In summary, nitrogen–rich CMP–graphene (GMP) sandwiches have been synthesized using a solution-based approach using 4-iodophenyl-modified graphene (RGO-I) both as a building block and a structure-directing template. The controllable growth of uniform CMP shells onto both sides of the graphene sheets effectively prevents re-aggregation and re-stacking of the graphene-based hybrids even during the following high-temperature treatment. Thereby, by direct pyrolysis of the GMP sandwiches well-defined nitrogen-doped porous carbon–graphene nanosheets with a large aspect ratio were obtained. The hierarchically porous nitrogen-doped porous carbon–graphene nanosheets were utilized as electrode materials for supercapacitor devices with promising capacitive performance, superior to the performance of the corresponding porous carbons made from graphene-free CMPs. The good conductivity and the 2D electron transport ability of the graphene cores of the carbon nanosheets allow for a fast charge transfer during charging/discharging. Moreover, the intimate contact between porous carbon and graphene layers guarantees an optimum interfacial interaction. Together, the optimized electrode/electrolyte interface and high electrochemically active surface enable a rapid charge transfer and minimized ion diffusion lengths during the charge/discharge processes, thus effectively elevating the capacitive performance of the supercapacitors.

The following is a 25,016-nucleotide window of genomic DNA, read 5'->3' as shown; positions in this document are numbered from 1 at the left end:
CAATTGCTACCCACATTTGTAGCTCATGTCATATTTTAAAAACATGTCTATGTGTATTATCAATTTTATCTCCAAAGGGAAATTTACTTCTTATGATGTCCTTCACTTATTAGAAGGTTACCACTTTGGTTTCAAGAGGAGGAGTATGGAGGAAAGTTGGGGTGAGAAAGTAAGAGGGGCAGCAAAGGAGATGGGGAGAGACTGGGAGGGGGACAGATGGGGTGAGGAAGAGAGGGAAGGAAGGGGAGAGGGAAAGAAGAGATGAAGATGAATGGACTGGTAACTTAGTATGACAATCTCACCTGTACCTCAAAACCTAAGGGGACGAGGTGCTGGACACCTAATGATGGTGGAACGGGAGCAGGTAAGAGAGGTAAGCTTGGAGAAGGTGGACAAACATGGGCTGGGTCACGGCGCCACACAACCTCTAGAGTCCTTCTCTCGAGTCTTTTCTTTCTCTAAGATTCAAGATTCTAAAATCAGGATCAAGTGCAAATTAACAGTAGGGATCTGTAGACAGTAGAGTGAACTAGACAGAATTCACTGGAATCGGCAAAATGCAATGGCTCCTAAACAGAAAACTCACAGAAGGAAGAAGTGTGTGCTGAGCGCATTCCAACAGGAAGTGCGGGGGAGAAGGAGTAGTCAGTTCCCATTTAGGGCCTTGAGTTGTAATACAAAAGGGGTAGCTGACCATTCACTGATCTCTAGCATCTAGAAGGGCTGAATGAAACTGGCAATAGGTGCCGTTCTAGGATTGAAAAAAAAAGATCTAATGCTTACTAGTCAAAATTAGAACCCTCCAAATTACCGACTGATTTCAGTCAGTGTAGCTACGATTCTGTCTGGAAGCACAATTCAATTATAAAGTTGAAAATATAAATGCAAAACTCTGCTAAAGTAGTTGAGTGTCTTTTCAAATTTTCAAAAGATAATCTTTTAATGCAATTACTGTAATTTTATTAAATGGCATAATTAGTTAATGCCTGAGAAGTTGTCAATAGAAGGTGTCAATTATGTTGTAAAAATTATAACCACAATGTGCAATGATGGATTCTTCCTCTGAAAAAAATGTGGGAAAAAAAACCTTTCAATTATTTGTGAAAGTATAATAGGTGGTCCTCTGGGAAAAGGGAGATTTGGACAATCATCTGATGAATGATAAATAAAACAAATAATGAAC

K. Y. would like to thank the fellowship program of the China Scholarship Council for financial support. L. S. and T. P. thank the FWF (NanoBlends I 943-N19) and the EU (FA726006) projects. The authors thank Anke Helfer for performing the TGA analysis, and Sylwia Adamczyk for the AFM measurements.

Notes and references

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Electronic supplementary information (ESI) available: Detailed experimental procedures, FTIR spectra, TGA, CV and GCD profiles, cycling stability and comparison of electrochemical performance. See DOI: 10.1039/c6qm00012f